Whatever you decide, there is one principle that applies to all your fundraising. There is no advantage in being average. If you are only going to be average, it’s probably not worth the effort.
What are your thoughts? 


  1. Catherine Clark15 May 2012 at 04:15

    When I'm not thanked after I've made a gift, I get very, very annoyed. If you took the time to ask me, then take the time to thank me. I do agree that the adknowledgement letter needs to be good, and I've sometimes worked with my charities to do just that when their letters missed the mark. The charity that I work for as development director never used to thank anyone and when I started doing just that, I received amazed and pleased letters back. We've gone from 8 donors to several hundred in just a couple of years, and the renewing donors have generally increased their gifts by 100% (£25-£50; £50-£100). I would not dare at this point to 'take the money and run'. If you treat your donors like ATM machines, you will get what you deserve. A caveat: we are going to thank people by e-mail -- personalised -- in future in order to save considerable amounts of money, and we'll let them know the reason AND give them the opportunity to request a paper acknowledgement.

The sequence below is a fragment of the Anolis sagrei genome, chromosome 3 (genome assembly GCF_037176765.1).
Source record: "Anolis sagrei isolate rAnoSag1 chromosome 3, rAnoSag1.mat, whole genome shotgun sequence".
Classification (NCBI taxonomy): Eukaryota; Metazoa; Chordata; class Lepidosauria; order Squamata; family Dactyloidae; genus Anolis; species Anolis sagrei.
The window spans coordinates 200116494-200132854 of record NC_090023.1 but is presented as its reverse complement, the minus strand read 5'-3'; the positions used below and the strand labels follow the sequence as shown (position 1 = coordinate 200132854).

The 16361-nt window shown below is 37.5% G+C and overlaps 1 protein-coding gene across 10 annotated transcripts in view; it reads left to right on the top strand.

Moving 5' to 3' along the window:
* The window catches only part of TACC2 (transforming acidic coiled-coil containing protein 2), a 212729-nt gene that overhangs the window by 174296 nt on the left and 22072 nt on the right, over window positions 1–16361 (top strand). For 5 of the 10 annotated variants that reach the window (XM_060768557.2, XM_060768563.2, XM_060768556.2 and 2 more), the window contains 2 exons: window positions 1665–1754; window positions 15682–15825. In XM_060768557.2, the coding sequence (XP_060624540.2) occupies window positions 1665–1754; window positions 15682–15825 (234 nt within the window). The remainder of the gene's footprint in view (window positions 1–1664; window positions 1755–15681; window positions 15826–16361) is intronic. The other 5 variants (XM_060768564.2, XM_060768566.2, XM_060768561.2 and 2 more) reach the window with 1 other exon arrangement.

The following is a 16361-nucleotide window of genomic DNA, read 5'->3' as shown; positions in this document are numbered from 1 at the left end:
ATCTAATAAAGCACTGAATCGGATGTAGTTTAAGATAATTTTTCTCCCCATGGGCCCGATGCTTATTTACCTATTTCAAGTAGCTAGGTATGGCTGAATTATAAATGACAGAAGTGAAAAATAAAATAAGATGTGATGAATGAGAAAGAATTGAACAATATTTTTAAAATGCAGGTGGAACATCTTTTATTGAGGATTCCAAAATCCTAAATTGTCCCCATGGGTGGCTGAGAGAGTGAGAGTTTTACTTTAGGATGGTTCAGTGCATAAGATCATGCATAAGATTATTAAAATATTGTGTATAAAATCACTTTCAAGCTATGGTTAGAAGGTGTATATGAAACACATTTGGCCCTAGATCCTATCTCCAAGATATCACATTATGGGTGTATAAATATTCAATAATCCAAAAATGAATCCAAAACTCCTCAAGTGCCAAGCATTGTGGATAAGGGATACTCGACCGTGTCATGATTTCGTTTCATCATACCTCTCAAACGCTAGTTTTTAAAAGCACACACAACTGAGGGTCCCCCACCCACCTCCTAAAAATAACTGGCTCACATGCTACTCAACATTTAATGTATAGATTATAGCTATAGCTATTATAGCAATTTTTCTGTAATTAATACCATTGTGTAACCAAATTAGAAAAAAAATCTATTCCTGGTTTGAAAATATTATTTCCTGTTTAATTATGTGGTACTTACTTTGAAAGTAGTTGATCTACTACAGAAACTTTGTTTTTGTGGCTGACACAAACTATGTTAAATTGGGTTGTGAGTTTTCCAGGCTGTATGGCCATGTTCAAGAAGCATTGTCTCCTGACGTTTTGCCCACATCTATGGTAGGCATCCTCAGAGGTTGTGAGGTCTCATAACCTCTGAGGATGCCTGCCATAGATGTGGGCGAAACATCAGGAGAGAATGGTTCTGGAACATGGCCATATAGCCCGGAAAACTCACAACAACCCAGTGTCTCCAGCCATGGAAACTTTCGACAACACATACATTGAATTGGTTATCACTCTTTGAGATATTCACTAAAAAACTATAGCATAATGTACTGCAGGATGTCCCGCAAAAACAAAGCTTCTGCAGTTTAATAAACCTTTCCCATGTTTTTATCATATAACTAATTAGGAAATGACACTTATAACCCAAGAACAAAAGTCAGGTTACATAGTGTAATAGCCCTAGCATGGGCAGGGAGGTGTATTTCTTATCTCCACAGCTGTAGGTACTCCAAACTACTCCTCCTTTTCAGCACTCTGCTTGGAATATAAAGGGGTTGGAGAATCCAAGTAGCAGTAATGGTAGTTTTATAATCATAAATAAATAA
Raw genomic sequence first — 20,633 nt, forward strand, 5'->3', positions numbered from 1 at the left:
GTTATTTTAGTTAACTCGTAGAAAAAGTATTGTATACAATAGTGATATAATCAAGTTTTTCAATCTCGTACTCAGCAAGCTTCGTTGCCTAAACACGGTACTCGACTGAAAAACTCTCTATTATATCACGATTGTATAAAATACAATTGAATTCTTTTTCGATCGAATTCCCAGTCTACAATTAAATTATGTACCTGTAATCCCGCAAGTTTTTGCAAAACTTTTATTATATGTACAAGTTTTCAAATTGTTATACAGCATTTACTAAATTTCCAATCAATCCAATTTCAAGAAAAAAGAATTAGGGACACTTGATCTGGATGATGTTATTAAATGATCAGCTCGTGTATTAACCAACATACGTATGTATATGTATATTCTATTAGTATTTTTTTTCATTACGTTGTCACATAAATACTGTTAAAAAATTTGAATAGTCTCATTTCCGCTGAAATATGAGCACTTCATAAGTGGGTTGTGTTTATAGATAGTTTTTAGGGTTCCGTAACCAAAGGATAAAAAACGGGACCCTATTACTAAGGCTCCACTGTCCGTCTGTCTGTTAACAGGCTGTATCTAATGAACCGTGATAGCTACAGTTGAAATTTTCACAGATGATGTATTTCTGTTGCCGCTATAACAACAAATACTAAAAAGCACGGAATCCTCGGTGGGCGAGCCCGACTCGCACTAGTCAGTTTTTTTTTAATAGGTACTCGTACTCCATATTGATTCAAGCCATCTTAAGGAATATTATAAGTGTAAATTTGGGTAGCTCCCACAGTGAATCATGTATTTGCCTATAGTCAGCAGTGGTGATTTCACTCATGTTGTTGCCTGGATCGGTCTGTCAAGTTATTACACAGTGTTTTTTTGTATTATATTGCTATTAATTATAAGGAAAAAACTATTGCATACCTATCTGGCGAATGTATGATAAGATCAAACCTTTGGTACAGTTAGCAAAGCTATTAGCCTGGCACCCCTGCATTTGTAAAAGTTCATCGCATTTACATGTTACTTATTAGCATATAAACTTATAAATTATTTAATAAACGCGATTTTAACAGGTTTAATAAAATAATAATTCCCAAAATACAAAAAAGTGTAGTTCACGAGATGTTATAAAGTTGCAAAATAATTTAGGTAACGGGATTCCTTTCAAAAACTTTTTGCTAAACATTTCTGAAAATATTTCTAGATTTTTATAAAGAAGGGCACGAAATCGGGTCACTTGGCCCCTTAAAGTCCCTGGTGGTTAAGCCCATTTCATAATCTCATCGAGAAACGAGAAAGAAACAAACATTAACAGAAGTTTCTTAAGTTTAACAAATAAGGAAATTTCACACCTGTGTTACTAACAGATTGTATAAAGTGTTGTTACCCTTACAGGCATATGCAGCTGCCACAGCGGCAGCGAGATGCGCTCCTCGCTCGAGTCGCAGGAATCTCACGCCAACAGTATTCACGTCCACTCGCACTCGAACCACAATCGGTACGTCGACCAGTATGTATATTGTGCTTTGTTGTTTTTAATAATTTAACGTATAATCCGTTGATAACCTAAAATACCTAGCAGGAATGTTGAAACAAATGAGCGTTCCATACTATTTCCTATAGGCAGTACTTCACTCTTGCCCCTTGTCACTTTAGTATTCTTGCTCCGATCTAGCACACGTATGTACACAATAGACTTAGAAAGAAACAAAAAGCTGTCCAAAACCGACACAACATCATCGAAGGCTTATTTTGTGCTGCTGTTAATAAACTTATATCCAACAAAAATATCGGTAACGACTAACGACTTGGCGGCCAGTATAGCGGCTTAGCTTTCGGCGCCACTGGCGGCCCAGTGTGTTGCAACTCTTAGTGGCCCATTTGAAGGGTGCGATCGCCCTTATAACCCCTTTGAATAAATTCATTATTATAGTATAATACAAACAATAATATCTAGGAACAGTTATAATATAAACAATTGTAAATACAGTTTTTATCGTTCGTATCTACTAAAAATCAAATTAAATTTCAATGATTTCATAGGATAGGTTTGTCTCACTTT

2. I agree, the thank you letter matters to me. It will increase the chances of donating again. If I dont get a thank you letter, I will donate elsewhere, an org that serves the particular cause I'm interested in supporting.

  3. I wholeheartedly agree with the previous two comments. Whether or not a donor makes a subsequent gift to my organization or cause is completely beside the point. Particularly in this economy, where individual giving (amount and frequency) is diminished, *every* contribution should be acknowledged - graciously, immediately, and sincerely. A donor-centered fundraising strategy would require no less; it's not about extending thanks merely out of "history and/or habit" or "securing the next gift". Rather, thanking a donor for his/her contribution to *your* organization's mission (as opposed to any of the thousands of competing causes) honors their values, judgement, investment, and their belief in YOU. If that isn't worth a sincere and exceptional 'thank you', I would suggest considering an alternative career. Great article!